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C Spire to build data-processing site in Starkville


An artist’s rendering of the data processing center C Spire plans to build in Starkville. The center will eventually employ five to six people.

An artist’s rendering of the data processing center C Spire plans to build in Starkville. The center will eventually employ five to six people.
Photo by: Courtesy photo


C Spire COO Kevin Hankins



Carl Smith



C Spire officials announced Thursday the company will build a $22 million data-processing center at Mississippi State University's Thad Cochran Research Park, a move which marks the first significant Oktibbeha County investment landed by the Golden Triangle Development Link. 


The company plans to break ground on the facility next month and complete construction one year later. The facility, which will be the third of its kind operated by C Spire in the state, will be one of only 52 in the U.S. with a Tier 3 or 4 rating, the highest such certification given by the Uptime Institute. It will offer colocation, cloud-based computing, disaster recovery, data storage and enterprise solutions. 


C Spire will construct a 22,400-square-foot facility on the 6.5-acre site within the research park, which will feature Internet/network options up to 10 gigabytes-per-second symmetrical connections. Plans include the potential for at least two additional expansion phases, C Spire COO Kevin Hankins said.  


Leading up to Thursday's announcement, Joey Deason, Oktibbeha County's Link representative, predicted the investment could create five or six high-paying, permanent jobs - about $50,000-$65,000 annually per position - and spur about 100 temporary construction jobs. 


Cloud computing, referenced by Project Cumulus, the investment's pre-disclosure working title, is a catch-all term for computing that refers to storing information on remote computers rather than on a user's computer or mobile device. 


"Now, more than ever before, businesses need to intelligently manage their data and critical operational processes to handle the explosive growth of mobile, Internet and corporate-based data demands through cloud-based solutions," Hankins said. "Business is not going to the cloud. Business has gone to the cloud." 


"We're excited about adding a world-class data center to the arsenal of tools that we use to recruit new business and encourage existing companies to expand in Mississippi," said Brent Christensen, Mississippi Development Authority executive director, in a release. "C Spire's $20 million investment in a Tier 3 class data center enables us to continue our strong commitment to provide businesses with access to best-in-class, industry-leading colocation, cloud and managed-hosting services."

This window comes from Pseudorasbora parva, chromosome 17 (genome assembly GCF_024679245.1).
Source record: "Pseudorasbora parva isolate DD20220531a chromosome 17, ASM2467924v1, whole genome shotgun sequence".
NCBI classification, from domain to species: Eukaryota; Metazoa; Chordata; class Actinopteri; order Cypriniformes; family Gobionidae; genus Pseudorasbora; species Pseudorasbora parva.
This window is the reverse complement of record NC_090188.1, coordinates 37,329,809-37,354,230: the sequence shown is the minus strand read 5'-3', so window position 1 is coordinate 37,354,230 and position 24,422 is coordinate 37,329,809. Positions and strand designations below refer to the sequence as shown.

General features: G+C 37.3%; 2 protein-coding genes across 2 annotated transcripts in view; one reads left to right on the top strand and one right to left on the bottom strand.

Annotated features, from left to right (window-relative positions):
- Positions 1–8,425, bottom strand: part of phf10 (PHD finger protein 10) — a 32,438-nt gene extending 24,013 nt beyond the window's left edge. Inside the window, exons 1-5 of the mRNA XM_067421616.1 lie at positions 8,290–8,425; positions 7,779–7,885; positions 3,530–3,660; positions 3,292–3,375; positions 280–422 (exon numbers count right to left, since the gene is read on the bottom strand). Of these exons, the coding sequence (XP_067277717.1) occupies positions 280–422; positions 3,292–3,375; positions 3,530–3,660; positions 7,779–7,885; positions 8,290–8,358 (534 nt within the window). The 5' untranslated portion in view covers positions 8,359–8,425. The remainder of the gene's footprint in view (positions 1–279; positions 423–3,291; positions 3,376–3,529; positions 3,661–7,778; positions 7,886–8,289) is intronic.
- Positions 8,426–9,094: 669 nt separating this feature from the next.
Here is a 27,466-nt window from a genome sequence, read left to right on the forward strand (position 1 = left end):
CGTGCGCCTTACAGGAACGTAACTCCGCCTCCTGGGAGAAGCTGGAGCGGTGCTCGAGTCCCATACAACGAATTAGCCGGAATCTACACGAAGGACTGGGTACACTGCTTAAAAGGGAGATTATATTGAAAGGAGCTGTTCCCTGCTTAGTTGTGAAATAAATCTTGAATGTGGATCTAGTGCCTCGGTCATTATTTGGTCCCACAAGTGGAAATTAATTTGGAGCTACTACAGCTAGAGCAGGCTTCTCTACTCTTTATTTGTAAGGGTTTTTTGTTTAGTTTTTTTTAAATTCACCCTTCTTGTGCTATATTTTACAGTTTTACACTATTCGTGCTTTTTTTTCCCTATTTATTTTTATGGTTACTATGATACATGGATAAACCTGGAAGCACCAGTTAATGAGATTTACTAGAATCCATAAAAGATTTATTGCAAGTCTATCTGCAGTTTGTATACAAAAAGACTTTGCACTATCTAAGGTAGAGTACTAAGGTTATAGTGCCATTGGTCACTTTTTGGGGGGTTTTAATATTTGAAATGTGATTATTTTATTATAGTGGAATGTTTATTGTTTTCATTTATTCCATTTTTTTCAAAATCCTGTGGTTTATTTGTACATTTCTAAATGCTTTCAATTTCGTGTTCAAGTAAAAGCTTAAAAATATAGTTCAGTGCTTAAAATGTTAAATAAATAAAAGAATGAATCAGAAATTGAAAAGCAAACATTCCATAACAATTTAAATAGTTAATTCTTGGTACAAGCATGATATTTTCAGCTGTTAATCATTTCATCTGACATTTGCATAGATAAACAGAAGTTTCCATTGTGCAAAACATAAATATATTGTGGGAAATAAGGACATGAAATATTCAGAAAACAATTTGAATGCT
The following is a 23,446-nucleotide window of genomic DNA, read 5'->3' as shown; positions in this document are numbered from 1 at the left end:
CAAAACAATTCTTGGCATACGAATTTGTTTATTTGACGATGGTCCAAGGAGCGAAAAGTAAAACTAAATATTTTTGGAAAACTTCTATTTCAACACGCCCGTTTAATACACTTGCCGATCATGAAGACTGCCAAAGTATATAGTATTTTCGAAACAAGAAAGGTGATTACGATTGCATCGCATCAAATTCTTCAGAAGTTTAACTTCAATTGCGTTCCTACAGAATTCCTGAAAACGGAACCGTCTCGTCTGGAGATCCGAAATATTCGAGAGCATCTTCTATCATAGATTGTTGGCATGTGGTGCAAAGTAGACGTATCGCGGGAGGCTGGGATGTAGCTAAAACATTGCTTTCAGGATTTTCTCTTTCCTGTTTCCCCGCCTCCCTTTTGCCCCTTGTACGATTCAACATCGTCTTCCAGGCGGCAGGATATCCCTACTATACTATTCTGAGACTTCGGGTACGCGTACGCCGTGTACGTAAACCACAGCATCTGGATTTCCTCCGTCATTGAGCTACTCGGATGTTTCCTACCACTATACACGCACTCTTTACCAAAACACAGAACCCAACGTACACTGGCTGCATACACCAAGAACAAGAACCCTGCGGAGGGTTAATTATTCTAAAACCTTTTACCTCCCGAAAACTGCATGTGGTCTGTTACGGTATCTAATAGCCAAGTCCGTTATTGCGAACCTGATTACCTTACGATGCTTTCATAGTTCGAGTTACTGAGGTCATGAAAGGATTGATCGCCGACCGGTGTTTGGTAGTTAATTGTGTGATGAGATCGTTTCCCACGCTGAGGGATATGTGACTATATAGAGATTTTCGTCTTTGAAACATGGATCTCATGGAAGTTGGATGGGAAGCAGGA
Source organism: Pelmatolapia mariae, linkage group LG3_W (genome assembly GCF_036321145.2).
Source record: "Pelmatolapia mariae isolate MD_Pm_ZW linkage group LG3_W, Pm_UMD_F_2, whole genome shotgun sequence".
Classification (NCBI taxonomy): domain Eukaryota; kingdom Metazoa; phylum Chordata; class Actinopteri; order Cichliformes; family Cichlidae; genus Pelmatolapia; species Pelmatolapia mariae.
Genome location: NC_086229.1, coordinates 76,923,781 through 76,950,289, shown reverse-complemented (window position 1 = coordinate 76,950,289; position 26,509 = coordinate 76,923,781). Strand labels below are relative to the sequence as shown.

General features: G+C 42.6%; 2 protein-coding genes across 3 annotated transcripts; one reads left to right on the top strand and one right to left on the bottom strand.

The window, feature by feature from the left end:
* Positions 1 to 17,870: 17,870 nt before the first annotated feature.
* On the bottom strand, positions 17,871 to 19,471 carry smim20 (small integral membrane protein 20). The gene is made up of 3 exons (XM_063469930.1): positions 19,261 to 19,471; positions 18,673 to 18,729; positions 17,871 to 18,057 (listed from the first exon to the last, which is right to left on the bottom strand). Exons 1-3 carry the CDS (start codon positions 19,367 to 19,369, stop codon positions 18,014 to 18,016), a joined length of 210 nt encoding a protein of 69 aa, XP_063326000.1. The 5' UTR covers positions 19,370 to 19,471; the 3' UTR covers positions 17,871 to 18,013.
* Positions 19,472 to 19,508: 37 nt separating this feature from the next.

C Spire picked Starkville as its target city, Hankins said, because the area's lower natural disaster risk compared to other possible Mississippi sites, the park's multiple electricity sources and the economic development incentives procured by the Link. Previously, both the Starkville Board of Aldermen and Oktibbeha County Board of Supervisors approved 10-year tax abatements -- ad valorem rates will be waived but school taxes remain due -- for the project. 


"Being in one of the major college cities in the state is also a big deal. We're encouraged by the relationships that can be built here," Hankins said. 


Officials Thursday lauded Deason's and the Link's efforts to land Project Cumulus. They remain hopeful the investment could spur future job creation and business within Oktibbeha County. 


"Make no mistake about it, a $20 million development investment is a huge capital investment, one of, if not the largest, private capital investments we've ever had," Mayor Parker Wiseman said. "This project is going to change the landscape of the community. Cities are known for the corporate citizens that call them home. I think the most exciting part of this we have the opportunity to welcome C Spire to Starkville. That name is going to be synonymous with the city of Starkville.  


"I don't think there is a single telecommunications company anywhere in the country that does more to improve the quality of life of citizens in their state than C Spire does in Mississippi," he added. "This is a project designed to improve the quality of life of Mississippians, from the Gulf Coast to DeSoto County, and it will be identified with Starkville, Oktibbeha County and the Golden Triangle." 


Local officials are also working to make Starkville C Spire's first recipient of its announced high speed, home fiber optic Internet program, Fiber to the Home. The project represents another major investment which will bring communities, including households, 1 gigabyte-per-second (1,000 megabytes) upload and download speeds.  


C Spire is expected to announce its target city this fall and provide service by 2014. The support of local entities and resident pre-registration will be key factors in the announcement's timing. The company will pick a launch city based upon applicants' progressive, business-minded leadership; cost-saving agreements with local governments; and measured demand shown in the pre-registration process. 


Hankins said he could not comment on how Project Cumulus' development will factor into Starkville's race to become C Spire's first gigabit city, but he did say community leaders are campaigning hard for the accolade.


Carl Smith covers Starkville and Oktibbeha County for The Dispatch. Follow him on Twitter @StarkDispatch



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